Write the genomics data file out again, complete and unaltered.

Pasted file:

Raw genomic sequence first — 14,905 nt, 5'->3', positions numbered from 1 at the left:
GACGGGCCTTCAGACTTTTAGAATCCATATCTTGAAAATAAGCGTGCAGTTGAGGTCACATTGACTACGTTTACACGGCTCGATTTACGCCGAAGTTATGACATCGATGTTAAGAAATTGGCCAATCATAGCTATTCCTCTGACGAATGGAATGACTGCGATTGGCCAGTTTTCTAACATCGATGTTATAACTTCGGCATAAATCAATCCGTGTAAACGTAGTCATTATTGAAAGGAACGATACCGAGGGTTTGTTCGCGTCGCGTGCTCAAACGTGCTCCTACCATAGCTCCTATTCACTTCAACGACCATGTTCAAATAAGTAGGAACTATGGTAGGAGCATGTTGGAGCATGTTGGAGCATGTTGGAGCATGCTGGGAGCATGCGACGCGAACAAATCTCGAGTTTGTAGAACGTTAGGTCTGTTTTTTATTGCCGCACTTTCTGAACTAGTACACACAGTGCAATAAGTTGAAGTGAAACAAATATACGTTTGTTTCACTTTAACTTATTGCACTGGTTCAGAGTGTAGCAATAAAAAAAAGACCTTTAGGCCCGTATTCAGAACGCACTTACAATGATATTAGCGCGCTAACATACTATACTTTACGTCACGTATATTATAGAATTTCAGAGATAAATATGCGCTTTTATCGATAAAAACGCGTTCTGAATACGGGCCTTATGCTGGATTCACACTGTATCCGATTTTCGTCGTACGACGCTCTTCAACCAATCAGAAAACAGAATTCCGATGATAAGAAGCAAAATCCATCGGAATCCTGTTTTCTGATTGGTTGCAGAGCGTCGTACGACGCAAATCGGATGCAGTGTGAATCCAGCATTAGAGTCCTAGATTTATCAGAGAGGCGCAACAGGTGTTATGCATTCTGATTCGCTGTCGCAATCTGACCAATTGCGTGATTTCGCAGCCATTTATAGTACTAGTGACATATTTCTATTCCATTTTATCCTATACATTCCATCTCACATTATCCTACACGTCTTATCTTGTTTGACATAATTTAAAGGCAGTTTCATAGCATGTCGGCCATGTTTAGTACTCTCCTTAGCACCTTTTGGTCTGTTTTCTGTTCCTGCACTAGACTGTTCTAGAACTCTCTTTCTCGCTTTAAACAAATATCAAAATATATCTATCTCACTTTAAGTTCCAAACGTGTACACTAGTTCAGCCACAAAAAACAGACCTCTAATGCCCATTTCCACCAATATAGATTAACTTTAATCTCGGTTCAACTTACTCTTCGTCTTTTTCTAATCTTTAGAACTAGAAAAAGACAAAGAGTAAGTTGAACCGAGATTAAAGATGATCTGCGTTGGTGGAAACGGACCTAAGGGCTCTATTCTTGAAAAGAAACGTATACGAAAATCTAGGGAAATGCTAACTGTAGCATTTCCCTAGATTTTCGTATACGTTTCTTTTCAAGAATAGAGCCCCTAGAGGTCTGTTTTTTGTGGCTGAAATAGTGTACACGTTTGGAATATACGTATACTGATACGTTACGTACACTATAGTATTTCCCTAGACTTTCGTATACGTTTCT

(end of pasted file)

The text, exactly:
Raw genomic sequence first — 14,905 nt, 5'->3', positions numbered from 1 at the left:
GACGGGCCTTCAGACTTTTAGAATCCATATCTTGAAAATAAGCGTGCAGTTGAGGTCACATTGACTACGTTTACACGGCTCGATTTACGCCGAAGTTATGACATCGATGTTAAGAAATTGGCCAATCATAGCTATTCCTCTGACGAATGGAATGACTGCGATTGGCCAGTTTTCTAACATCGATGTTATAACTTCGGCATAAATCAATCCGTGTAAACGTAGTCATTATTGAAAGGAACGATACCGAGGGTTTGTTCGCGTCGCGTGCTCAAACGTGCTCCTACCATAGCTCCTATTCACTTCAACGACCATGTTCAAATAAGTAGGAACTATGGTAGGAGCATGTTGGAGCATGTTGGAGCATGTTGGAGCATGCTGGGAGCATGCGACGCGAACAAATCTCGAGTTTGTAGAACGTTAGGTCTGTTTTTTATTGCCGCACTTTCTGAACTAGTACACACAGTGCAATAAGTTGAAGTGAAACAAATATACGTTTGTTTCACTTTAACTTATTGCACTGGTTCAGAGTGTAGCAATAAAAAAAAGACCTTTAGGCCCGTATTCAGAACGCACTTACAATGATATTAGCGCGCTAACATACTATACTTTACGTCACGTATATTATAGAATTTCAGAGATAAATATGCGCTTTTATCGATAAAAACGCGTTCTGAATACGGGCCTTATGCTGGATTCACACTGTATCCGATTTTCGTCGTACGACGCTCTTCAACCAATCAGAAAACAGAATTCCGATGATAAGAAGCAAAATCCATCGGAATCCTGTTTTCTGATTGGTTGCAGAGCGTCGTACGACGCAAATCGGATGCAGTGTGAATCCAGCATTAGAGTCCTAGATTTATCAGAGAGGCGCAACAGGTGTTATGCATTCTGATTCGCTGTCGCAATCTGACCAATTGCGTGATTTCGCAGCCATTTATAGTACTAGTGACATATTTCTATTCCATTTTATCCTATACATTCCATCTCACATTATCCTACACGTCTTATCTTGTTTGACATAATTTAAAGGCAGTTTCATAGCATGTCGGCCATGTTTAGTACTCTCCTTAGCACCTTTTGGTCTGTTTTCTGTTCCTGCACTAGACTGTTCTAGAACTCTCTTTCTCGCTTTAAACAAATATCAAAATATATCTATCTCACTTTAAGTTCCAAACGTGTACACTAGTTCAGCCACAAAAAACAGACCTCTAATGCCCATTTCCACCAATATAGATTAACTTTAATCTCGGTTCAACTTACTCTTCGTCTTTTTCTAATCTTTAGAACTAGAAAAAGACAAAGAGTAAGTTGAACCGAGATTAAAGATGATCTGCGTTGGTGGAAACGGACCTAAGGGCTCTATTCTTGAAAAGAAACGTATACGAAAATCTAGGGAAATGCTAACTGTAGCATTTCCCTAGATTTTCGTATACGTTTCTTTTCAAGAATAGAGCCCCTAGAGGTCTGTTTTTTGTGGCTGAAATAGTGTACACGTTTGGAATATACGTATACTGATACGTTACGTACACTATAGTATTTCCCTAGACTTTCGTATACGTTTCT